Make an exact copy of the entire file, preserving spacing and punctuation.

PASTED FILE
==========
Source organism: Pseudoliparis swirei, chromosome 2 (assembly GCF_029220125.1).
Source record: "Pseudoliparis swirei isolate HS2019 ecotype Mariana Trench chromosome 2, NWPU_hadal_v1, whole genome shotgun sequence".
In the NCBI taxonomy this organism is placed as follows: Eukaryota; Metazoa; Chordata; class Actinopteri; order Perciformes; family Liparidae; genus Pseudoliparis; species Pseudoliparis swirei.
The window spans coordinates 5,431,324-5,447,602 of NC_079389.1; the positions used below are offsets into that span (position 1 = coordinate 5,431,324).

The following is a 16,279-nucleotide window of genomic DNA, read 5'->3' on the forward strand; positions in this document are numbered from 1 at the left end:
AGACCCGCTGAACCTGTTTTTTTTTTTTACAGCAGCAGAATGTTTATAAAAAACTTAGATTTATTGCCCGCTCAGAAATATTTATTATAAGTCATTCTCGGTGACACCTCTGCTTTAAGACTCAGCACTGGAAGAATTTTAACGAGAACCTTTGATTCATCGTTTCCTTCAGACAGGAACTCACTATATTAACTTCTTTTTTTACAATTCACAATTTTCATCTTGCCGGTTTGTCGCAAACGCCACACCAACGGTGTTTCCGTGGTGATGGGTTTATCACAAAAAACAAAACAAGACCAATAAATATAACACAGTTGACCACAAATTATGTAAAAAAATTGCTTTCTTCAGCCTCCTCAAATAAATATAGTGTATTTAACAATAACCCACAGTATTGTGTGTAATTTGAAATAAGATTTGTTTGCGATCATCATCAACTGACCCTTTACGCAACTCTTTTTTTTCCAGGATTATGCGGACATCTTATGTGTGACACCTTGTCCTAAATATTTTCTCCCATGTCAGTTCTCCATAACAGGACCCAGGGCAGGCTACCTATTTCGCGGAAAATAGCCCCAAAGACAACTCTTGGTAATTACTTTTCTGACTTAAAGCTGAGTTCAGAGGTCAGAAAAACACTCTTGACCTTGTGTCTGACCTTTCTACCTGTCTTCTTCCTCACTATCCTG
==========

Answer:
Source organism: Pseudoliparis swirei, chromosome 2 (assembly GCF_029220125.1).
Source record: "Pseudoliparis swirei isolate HS2019 ecotype Mariana Trench chromosome 2, NWPU_hadal_v1, whole genome shotgun sequence".
In the NCBI taxonomy this organism is placed as follows: Eukaryota; Metazoa; Chordata; class Actinopteri; order Perciformes; family Liparidae; genus Pseudoliparis; species Pseudoliparis swirei.
The window spans coordinates 5,431,324-5,447,602 of NC_079389.1; the positions used below are offsets into that span (position 1 = coordinate 5,431,324).

The following is a 16,279-nucleotide window of genomic DNA, read 5'->3' on the forward strand; positions in this document are numbered from 1 at the left end:
AGACCCGCTGAACCTGTTTTTTTTTTTTACAGCAGCAGAATGTTTATAAAAAACTTAGATTTATTGCCCGCTCAGAAATATTTATTATAAGTCATTCTCGGTGACACCTCTGCTTTAAGACTCAGCACTGGAAGAATTTTAACGAGAACCTTTGATTCATCGTTTCCTTCAGACAGGAACTCACTATATTAACTTCTTTTTTTACAATTCACAATTTTCATCTTGCCGGTTTGTCGCAAACGCCACACCAACGGTGTTTCCGTGGTGATGGGTTTATCACAAAAAACAAAACAAGACCAATAAATATAACACAGTTGACCACAAATTATGTAAAAAAATTGCTTTCTTCAGCCTCCTCAAATAAATATAGTGTATTTAACAATAACCCACAGTATTGTGTGTAATTTGAAATAAGATTTGTTTGCGATCATCATCAACTGACCCTTTACGCAACTCTTTTTTTTCCAGGATTATGCGGACATCTTATGTGTGACACCTTGTCCTAAATATTTTCTCCCATGTCAGTTCTCCATAACAGGACCCAGGGCAGGCTACCTATTTCGCGGAAAATAGCCCCAAAGACAACTCTTGGTAATTACTTTTCTGACTTAAAGCTGAGTTCAGAGGTCAGAAAAACACTCTTGACCTTGTGTCTGACCTTTCTACCTGTCTTCTTCCTCACTATCCTG